Pandey heroics guide Bangalore to 12-run win over Deccan | cricket | Hindustan Times
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Pandey heroics guide Bangalore to 12-run win over Deccan

Young Manish Pandey notched up his maiden Indian Premier League century as Bangalore Royal Challengers defeated Deccan Chargers by 12 runs in a high-scoring match in Centurion on Thursday to set up a semifinal clash against Chennai Super Kings, reports Atreyo Mukhopadhyay. Listen to podcastaudio | Full coverage

cricket Updated: May 22, 2009 07:50 IST
Atreyo Mukhopadhyay

Coming into this match with the primary intention of winning and avoiding a heavy defeat at worst, Bangalore Royal Challengers unearthed a hero apart from achieving their goal. Even the hardcore follower of domestic cricket would struggle to say who Manish Pandey is. Hereon, he will be remembered as the first Indian to score a hundred in IPL.

Riding the Karnataka batsman’s first tryst with stardom on a cold Thursday evening, the Royal Challengers turned the heat on Deccan Chargers to finish third after the last league match and booked a semifinal berth. Chargers too made it as the fourth team on the basis of better net run rate than Kings XI Punjab. The Chargers play Delhi Daredevils on Friday with the Royal Challengers taking on Chennai Super Kings on Saturday.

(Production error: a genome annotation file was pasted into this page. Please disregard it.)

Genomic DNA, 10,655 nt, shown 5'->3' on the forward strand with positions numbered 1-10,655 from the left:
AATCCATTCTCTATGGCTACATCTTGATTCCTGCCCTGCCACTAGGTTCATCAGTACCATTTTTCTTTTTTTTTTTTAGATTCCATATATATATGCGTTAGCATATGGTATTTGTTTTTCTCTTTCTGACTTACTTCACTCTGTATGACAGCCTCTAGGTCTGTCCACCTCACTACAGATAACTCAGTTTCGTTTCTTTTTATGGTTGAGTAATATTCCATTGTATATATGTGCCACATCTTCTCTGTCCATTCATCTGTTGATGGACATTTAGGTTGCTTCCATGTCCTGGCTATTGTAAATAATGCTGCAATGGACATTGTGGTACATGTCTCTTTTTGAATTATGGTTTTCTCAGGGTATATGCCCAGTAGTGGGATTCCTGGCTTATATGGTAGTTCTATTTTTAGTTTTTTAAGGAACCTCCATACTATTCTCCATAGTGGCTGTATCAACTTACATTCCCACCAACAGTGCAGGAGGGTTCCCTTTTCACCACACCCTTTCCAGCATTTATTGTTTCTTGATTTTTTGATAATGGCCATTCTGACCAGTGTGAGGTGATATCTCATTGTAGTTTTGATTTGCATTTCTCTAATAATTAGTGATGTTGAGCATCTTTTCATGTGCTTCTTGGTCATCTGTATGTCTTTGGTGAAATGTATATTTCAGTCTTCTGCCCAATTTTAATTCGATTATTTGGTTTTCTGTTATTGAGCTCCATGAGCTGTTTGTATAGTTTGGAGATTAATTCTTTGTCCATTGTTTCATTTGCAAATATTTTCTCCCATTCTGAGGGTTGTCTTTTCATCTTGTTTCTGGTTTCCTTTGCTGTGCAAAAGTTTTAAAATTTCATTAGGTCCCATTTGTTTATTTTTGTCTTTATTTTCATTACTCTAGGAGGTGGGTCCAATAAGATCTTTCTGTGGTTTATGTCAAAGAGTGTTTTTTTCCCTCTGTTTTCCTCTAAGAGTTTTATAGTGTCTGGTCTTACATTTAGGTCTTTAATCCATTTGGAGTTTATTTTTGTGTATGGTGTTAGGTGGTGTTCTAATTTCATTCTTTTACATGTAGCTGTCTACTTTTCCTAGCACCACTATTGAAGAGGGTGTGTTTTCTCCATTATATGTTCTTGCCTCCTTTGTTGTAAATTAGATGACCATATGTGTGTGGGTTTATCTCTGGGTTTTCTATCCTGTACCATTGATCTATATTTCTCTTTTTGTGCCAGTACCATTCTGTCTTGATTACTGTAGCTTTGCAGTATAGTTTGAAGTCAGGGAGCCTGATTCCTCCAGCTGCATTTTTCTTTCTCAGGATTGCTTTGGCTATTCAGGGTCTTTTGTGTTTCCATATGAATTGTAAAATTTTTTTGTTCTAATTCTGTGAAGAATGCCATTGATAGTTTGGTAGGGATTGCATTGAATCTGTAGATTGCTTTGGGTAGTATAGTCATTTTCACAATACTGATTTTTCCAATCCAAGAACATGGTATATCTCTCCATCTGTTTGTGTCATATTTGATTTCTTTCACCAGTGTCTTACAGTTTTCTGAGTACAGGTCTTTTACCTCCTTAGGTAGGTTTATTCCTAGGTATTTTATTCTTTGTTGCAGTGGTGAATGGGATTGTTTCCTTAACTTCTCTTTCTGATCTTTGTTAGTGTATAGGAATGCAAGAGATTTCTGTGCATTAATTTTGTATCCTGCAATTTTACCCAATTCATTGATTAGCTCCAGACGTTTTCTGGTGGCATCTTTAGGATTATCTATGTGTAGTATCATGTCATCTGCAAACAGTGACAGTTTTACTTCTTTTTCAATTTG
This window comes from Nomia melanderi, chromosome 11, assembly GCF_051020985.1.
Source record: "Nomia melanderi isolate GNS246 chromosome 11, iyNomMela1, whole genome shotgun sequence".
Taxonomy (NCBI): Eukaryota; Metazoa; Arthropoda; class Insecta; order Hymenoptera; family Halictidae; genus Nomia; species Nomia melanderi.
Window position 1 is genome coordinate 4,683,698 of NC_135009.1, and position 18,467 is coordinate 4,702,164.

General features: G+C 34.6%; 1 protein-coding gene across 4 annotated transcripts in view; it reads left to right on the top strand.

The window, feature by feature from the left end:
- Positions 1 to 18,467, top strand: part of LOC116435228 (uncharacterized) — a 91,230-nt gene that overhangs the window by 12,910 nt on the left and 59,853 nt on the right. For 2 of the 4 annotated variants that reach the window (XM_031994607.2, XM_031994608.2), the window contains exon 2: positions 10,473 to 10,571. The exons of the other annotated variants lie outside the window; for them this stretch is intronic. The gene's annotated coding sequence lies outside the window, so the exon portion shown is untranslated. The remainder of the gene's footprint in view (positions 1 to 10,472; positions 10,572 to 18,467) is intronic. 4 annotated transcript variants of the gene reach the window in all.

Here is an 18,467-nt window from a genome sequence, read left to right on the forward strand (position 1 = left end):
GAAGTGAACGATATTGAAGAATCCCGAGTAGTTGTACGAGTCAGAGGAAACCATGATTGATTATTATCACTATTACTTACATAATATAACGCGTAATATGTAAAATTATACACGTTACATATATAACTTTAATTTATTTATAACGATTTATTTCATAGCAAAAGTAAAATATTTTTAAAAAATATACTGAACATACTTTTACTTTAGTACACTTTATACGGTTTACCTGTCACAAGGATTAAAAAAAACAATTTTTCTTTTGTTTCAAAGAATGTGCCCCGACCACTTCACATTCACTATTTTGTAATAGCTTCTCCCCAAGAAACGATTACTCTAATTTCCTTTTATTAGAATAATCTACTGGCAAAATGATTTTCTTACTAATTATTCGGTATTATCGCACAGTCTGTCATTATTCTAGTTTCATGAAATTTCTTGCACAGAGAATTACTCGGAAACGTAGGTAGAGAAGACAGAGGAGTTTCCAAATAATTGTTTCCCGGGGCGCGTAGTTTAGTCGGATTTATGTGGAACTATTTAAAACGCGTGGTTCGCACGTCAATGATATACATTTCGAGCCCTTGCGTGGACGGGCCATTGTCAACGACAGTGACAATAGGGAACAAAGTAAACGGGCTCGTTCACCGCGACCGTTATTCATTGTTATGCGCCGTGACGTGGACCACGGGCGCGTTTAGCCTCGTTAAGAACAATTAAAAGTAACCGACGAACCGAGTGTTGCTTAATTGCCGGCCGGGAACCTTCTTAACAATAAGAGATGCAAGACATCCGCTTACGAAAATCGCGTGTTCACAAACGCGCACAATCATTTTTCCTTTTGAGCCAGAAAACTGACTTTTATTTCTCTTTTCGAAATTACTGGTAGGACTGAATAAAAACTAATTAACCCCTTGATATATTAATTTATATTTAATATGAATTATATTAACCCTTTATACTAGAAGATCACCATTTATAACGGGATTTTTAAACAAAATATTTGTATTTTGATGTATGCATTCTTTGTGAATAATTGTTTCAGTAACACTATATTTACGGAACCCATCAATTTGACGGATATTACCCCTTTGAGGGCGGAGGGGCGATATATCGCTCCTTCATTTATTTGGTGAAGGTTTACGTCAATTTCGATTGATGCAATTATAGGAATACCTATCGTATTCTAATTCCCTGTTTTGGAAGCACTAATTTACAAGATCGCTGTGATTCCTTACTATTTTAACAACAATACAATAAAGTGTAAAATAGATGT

With the run rate expected to play a part, Royal Challengers needed a good total after winning the toss. Pandey came out to open but got an early reprieve when R.P. Singh dropped him at deep third-man on two. The dismissal of Jacques Kallis in the first over and the subsequent charge by Roelof van der Merwe cornered attention early on.

The largely unnoticed member of last year’s under-19 World Cup-winning Indian team started blossoming during his third-wicket partnership of 45 with Rahul Dravid in which the former India captain contributed six. Not that Dravid could be blamed for going slow. He faced just nine balls in the stand which lasted five overs.

Instead of going gaga over Pandey, who made two half-centuries in eight Ranji Trophy innings after making his first-class debut last season, it would be fair on the youngster to say that he didn't look out of place in the big league in a big match for his side on what was his third appearance in this competition.

The early rustiness and nerves made way for some composed hitting, the extra fraction of a second he seemed to have in hand compared to others at the opposite end standing out.

It is indeed premature to say anything, but the straight six he struck off R.P. Singh in the last over of the innings bore the signature of a player with potential.